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Doug  Wyllie

Doug Wyllie

Doug Wyllie has authored more than 1,000 articles and tactical tips aimed at ensuring that police officers are safer and more successful on the streets. Doug is a Western Publishing Association “Maggie Award” winner for Best Regularly Featured Digital Edition Column. He is a member of International Law Enforcement Educators and Trainers Association (ILEETA), an Associate Member of the California Peace Officers’ Association (CPOA), and a member of the Public Safety Writers Association (PSWA).



Lynne Doucette

Lynne Doucette

Lt. Lynne D. Doucette is a patrol supervisor and defensive tactics trainer with the Brunswick (Maine) PD. Prior to being the first female promoted at BPD, she worked as an undercover detective assigned to the state narcotics task force.



Patricia Teinert

Patricia Teinert

Patricia A. Teinert has been a Texas peace officer since 1984. She has served as a patrol officer, investigator, and member of a juvenile gang and narcotics task force. She is currently a patrol officer with Katy ISD Police Department.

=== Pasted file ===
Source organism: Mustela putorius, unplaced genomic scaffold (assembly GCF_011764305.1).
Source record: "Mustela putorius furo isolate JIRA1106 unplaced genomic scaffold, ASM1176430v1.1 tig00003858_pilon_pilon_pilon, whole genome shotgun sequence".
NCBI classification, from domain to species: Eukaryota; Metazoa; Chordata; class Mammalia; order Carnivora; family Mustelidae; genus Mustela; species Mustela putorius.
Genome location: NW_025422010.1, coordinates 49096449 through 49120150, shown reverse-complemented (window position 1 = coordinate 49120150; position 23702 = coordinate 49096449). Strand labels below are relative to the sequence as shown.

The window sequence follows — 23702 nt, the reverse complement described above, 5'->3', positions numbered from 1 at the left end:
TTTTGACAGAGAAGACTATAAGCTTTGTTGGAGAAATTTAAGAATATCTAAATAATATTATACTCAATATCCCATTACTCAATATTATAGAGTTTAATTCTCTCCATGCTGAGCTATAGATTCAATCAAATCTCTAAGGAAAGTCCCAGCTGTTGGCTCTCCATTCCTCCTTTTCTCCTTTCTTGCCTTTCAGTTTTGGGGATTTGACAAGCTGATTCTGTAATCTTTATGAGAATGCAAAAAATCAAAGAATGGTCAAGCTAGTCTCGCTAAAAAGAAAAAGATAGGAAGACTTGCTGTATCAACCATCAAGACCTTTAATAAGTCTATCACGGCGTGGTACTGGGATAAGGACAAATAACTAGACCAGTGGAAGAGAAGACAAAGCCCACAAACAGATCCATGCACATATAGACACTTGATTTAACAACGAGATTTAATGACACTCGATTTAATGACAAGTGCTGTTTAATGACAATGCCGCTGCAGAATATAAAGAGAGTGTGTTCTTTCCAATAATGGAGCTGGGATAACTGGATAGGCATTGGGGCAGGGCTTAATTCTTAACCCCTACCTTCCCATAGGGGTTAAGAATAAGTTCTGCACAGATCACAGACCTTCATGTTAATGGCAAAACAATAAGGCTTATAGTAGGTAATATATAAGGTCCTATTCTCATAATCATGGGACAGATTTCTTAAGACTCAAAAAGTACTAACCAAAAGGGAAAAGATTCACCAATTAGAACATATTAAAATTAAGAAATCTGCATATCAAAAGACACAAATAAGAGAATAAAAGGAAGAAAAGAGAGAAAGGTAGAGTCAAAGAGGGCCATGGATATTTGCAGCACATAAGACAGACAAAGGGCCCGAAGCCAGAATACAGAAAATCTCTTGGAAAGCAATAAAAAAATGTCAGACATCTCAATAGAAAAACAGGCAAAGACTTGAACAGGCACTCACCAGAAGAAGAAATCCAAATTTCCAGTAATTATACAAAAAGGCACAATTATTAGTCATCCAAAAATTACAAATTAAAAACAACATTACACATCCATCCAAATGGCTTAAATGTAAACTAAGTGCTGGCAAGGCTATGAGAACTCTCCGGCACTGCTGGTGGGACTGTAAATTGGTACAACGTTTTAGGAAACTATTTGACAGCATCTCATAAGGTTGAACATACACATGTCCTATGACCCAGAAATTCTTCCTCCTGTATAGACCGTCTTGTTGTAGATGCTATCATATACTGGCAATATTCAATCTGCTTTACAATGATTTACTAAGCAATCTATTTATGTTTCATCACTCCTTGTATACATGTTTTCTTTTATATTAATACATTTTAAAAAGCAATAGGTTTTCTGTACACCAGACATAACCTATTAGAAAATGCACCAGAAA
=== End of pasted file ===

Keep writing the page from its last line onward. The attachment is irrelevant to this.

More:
Women in Law Enforcement

'Police Women' Crosses a Blue Line

The show reveals personal details that are better left private.

August 19, 2009  |  by Dina Zapalski - Also by this author


Ana Murillo is one of four female deputies from the Broward Sheriff's Office who are featured in the TLC show "Police Women of Broward County." Photo courtesy of TLC.

I first realized that I wanted to become a police officer after watching the TV show "COPS," when it first came out in the early '90s. I watched an episode that featured a female officer from Broward County, and all I could think about was, "I can do that, I want to do that! Wow, that could be me?"

Needless to say, the idea of a career in law enforcement prior to that never entered my mind. I went on a ride along and the rest is history.

When I found out TLC had a new TV show called, "Police Women of Broward County," my first thought went back to the "COPS" episode that influenced me, and I thought, "This is exactly what women in law enforcement and young girls and women need."

I was hoping it would show how women can do the job the same as men, and how women balance being mothers and wives with this type of career.

When I watched the first episode, I was shocked that these women who risk their lives every day are showing their children's faces on TV for the world of criminals to see. I believe that reality TV has now stooped to a new low. Granted, "COPS" influenced my career path and future, but after becoming a cop, I soon realized that the reality cop shows give away too much to the criminal element.

Instead of having a positive view of this show featuring strong, hard working cops and mothers, I am disappointed and shocked by their decisions as well as their agencies decisions to put their families at risk for the sake of a "reality" TV show.


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